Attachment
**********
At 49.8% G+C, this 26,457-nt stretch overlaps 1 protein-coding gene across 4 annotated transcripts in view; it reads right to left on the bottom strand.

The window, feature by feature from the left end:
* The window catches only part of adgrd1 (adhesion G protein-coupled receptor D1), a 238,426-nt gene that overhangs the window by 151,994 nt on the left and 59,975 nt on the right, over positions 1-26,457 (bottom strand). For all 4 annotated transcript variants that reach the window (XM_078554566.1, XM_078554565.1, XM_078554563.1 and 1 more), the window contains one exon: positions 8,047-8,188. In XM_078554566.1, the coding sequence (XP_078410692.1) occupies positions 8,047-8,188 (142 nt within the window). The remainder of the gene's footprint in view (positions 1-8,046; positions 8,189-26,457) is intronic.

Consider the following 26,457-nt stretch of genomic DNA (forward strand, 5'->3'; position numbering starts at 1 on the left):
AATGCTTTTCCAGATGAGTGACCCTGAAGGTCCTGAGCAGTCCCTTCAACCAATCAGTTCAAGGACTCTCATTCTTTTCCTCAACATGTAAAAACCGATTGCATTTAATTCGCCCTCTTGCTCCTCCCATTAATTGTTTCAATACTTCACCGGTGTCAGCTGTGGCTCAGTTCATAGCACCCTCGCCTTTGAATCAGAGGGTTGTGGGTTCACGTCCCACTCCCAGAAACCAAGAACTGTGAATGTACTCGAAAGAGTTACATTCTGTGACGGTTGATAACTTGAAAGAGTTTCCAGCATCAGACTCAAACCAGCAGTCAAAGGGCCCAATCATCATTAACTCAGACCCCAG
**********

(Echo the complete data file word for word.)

At 49.8% G+C, this 26,457-nt stretch overlaps 1 protein-coding gene across 4 annotated transcripts in view; it reads right to left on the bottom strand.

The window, feature by feature from the left end:
* The window catches only part of adgrd1 (adhesion G protein-coupled receptor D1), a 238,426-nt gene that overhangs the window by 151,994 nt on the left and 59,975 nt on the right, over positions 1-26,457 (bottom strand). For all 4 annotated transcript variants that reach the window (XM_078554566.1, XM_078554565.1, XM_078554563.1 and 1 more), the window contains one exon: positions 8,047-8,188. In XM_078554566.1, the coding sequence (XP_078410692.1) occupies positions 8,047-8,188 (142 nt within the window). The remainder of the gene's footprint in view (positions 1-8,046; positions 8,189-26,457) is intronic.

Consider the following 26,457-nt stretch of genomic DNA (forward strand, 5'->3'; position numbering starts at 1 on the left):
AATGCTTTTCCAGATGAGTGACCCTGAAGGTCCTGAGCAGTCCCTTCAACCAATCAGTTCAAGGACTCTCATTCTTTTCCTCAACATGTAAAAACCGATTGCATTTAATTCGCCCTCTTGCTCCTCCCATTAATTGTTTCAATACTTCACCGGTGTCAGCTGTGGCTCAGTTCATAGCACCCTCGCCTTTGAATCAGAGGGTTGTGGGTTCACGTCCCACTCCCAGAAACCAAGAACTGTGAATGTACTCGAAAGAGTTACATTCTGTGACGGTTGATAACTTGAAAGAGTTTCCAGCATCAGACTCAAACCAGCAGTCAAAGGGCCCAATCATCATTAACTCAGACCCCAG